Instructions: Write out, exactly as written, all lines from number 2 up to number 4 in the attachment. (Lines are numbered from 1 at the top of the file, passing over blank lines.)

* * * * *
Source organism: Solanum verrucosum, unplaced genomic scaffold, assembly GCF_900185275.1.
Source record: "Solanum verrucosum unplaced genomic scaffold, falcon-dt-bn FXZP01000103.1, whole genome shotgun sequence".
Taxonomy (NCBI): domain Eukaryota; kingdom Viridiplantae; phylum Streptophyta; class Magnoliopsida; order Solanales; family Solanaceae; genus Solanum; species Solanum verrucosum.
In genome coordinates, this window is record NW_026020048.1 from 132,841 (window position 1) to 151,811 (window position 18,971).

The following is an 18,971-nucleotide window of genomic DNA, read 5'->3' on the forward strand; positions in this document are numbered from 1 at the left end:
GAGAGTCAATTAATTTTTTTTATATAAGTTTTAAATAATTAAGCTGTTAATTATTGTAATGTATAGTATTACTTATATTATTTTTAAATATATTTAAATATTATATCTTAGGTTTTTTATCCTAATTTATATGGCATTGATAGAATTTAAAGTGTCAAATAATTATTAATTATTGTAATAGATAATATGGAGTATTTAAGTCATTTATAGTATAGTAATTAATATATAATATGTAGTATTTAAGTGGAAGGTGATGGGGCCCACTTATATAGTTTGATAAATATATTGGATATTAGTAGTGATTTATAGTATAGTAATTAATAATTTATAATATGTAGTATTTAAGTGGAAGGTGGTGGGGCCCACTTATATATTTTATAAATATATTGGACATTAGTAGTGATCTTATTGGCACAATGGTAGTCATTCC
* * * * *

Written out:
Source record: "Solanum verrucosum unplaced genomic scaffold, falcon-dt-bn FXZP01000103.1, whole genome shotgun sequence".
Taxonomy (NCBI): domain Eukaryota; kingdom Viridiplantae; phylum Streptophyta; class Magnoliopsida; order Solanales; family Solanaceae; genus Solanum; species Solanum verrucosum.
In genome coordinates, this window is record NW_026020048.1 from 132,841 (window position 1) to 151,811 (window position 18,971).